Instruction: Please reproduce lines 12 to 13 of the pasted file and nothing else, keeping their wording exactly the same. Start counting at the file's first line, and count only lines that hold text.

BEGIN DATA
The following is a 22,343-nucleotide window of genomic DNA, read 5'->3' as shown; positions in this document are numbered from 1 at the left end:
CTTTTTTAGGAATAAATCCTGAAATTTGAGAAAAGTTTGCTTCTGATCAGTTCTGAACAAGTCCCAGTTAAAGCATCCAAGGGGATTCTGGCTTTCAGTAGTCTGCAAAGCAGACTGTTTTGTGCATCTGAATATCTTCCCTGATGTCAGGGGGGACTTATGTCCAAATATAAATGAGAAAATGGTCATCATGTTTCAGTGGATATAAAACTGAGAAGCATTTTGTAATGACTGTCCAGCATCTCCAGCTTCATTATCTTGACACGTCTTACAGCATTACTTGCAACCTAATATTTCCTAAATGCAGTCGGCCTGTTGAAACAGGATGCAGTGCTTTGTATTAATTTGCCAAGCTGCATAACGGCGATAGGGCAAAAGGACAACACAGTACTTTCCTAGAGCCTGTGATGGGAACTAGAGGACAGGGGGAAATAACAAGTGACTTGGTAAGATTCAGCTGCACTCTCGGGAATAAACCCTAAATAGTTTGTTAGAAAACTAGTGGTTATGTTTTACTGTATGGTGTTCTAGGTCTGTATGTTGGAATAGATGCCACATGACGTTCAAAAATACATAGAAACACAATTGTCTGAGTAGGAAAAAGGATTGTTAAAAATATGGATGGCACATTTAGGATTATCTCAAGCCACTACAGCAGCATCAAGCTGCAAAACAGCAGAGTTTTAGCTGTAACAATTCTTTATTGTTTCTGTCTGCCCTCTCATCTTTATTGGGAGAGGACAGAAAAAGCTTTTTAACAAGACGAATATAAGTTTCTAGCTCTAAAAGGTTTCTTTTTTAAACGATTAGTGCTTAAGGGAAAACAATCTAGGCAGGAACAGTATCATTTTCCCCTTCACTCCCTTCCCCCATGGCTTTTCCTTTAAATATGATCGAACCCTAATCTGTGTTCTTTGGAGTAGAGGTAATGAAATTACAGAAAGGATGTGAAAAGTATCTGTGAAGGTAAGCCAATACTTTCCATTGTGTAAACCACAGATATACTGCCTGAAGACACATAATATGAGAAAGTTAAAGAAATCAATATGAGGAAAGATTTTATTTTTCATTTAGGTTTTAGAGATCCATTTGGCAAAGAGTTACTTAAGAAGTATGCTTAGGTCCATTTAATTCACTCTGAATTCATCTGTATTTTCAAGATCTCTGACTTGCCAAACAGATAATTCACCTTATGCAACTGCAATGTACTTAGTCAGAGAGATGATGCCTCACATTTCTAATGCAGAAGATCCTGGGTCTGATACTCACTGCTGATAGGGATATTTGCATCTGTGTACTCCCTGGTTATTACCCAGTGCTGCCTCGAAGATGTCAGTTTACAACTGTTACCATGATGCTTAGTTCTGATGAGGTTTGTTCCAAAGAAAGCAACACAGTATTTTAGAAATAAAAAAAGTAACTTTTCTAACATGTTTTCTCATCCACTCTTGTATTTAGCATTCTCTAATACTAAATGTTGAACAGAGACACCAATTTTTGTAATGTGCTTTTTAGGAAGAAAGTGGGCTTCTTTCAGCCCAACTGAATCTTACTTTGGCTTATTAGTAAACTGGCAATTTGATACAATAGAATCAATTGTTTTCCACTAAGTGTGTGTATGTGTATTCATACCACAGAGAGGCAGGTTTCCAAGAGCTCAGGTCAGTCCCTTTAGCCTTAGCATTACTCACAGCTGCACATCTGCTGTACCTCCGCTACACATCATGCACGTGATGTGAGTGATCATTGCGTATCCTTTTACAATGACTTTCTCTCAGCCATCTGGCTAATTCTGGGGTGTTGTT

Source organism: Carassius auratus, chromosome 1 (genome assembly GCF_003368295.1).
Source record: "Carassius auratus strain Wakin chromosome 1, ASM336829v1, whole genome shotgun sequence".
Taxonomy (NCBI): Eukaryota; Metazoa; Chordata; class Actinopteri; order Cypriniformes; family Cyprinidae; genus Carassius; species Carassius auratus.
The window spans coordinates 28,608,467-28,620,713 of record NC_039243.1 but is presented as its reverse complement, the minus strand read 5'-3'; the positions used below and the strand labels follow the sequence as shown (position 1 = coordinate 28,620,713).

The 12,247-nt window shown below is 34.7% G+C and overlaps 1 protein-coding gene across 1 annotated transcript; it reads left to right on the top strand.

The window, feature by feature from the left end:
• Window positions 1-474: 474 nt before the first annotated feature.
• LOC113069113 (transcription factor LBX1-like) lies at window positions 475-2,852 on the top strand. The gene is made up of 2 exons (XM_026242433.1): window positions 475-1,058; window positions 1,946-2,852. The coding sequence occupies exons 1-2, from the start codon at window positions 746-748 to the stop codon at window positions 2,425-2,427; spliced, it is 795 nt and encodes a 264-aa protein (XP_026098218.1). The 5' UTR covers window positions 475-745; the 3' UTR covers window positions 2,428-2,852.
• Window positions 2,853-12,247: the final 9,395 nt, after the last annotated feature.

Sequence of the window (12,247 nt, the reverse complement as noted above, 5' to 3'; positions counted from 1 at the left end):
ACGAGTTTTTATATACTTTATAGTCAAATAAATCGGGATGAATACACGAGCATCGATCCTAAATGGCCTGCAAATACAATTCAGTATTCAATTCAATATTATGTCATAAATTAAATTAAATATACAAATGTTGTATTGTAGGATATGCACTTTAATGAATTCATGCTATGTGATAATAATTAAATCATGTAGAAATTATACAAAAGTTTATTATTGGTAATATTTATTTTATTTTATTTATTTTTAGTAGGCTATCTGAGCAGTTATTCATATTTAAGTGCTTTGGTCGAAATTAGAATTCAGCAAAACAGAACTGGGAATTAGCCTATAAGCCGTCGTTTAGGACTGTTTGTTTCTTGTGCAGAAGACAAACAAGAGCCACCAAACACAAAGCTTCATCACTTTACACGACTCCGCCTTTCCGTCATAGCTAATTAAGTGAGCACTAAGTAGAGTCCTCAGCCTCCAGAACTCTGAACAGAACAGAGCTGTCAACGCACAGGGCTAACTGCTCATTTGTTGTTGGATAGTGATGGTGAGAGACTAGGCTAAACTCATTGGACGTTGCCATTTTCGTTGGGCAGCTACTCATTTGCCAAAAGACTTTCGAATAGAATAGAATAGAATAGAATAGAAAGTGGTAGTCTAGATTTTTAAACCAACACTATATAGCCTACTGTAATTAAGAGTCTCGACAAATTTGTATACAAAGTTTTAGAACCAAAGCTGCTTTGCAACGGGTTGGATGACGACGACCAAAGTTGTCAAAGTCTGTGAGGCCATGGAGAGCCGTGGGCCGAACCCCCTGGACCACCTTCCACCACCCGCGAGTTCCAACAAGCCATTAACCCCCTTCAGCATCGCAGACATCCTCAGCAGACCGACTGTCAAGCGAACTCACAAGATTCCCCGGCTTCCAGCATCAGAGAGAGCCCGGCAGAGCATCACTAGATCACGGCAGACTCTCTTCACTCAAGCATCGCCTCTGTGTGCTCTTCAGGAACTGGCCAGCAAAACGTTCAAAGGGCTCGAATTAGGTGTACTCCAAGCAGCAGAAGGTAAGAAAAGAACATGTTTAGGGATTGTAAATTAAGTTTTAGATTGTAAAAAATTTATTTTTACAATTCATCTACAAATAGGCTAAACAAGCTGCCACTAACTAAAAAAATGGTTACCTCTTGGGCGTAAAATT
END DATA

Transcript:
Sequence of the window (12,247 nt, the reverse complement as noted above, 5' to 3'; positions counted from 1 at the left end):
ACGAGTTTTTATATACTTTATAGTCAAATAAATCGGGATGAATACACGAGCATCGATCCTAAATGGCCTGCAAATACAATTCAGTATTCAATTCAATATTATGTCATAAATTAAATTAAATATACAAATGTTGTATTGTAGGATATGCACTTTAATGAATTCATGCTATGTGATAATAATTAAATCATGTAGAAATTATACAAAAGTTTATTATTGGTAATATTTATTTTATTTTATTTATTTTTAGTAGGCTATCTGAGCAGTTATTCATATTTAAGTGCTTTGGTCGAAATTAGAATTCAGCAAAACAGAACTGGGAATTAGCCTATAAGCCGTCGTTTAGGACTGTTTGTTTCTTGTGCAGAAGACAAACAAGAGCCACCAAACACAAAGCTTCATCACTTTACACGACTCCGCCTTTCCGTCATAGCTAATTAAGTGAGCACTAAGTAGAGTCCTCAGCCTCCAGAACTCTGAACAGAACAGAGCTGTCAACGCACAGGGCTAACTGCTCATTTGTTGTTGGATAGTGATGGTGAGAGACTAGGCTAAACTCATTGGACGTTGCCATTTTCGTTGGGCAGCTACTCATTTGCCAAAAGACTTTCGAATAGAATAGAATAGAATAGAATAGAAAGTGGTAGTCTAGATTTTTAAACCAACACTATATAGCCTACTGTAATTAAGAGTCTCGACAAATTTGTATACAAAGTTTTAGAACCAAAGCTGCTTTGCAACGGGTTGGATGACGACGACCAAAGTTGTCAAAGTCTGTGAGGCCATGGAGAGCCGTGGGCCGAACCCCCTGGACCACCTTCCACCACCCGCGAGTTCCAACAAGCCATTAACCCCCTTCAGCATCGCAGACATCCTCAGCAGACCGACTGTCAAGCGAACTCACAAGATTCCCCGGCTTCCAGCATCAGAGAGAGCCCGGCAGAGCATCACTAGATCACGGCAGACTCTCTTCACTCAAGCATCGCCTCTGTGTGCTCTTCAGGAACTGGCCAGCAAAACGTTCAAAGGGCTCGAATTAGGTGTACTCCAAGCAGCAGAAGGTAAGAAAAGAACATGTTTAGGGATTGTAAATTAAGTTTTAGATTGTAAAAAATTTATTTTTACAATTCATCTACAAATAGGCTAAACAAGCTGCCACTAACTAAAAAAATGGTTACCTCTTGGGCGTAAAATT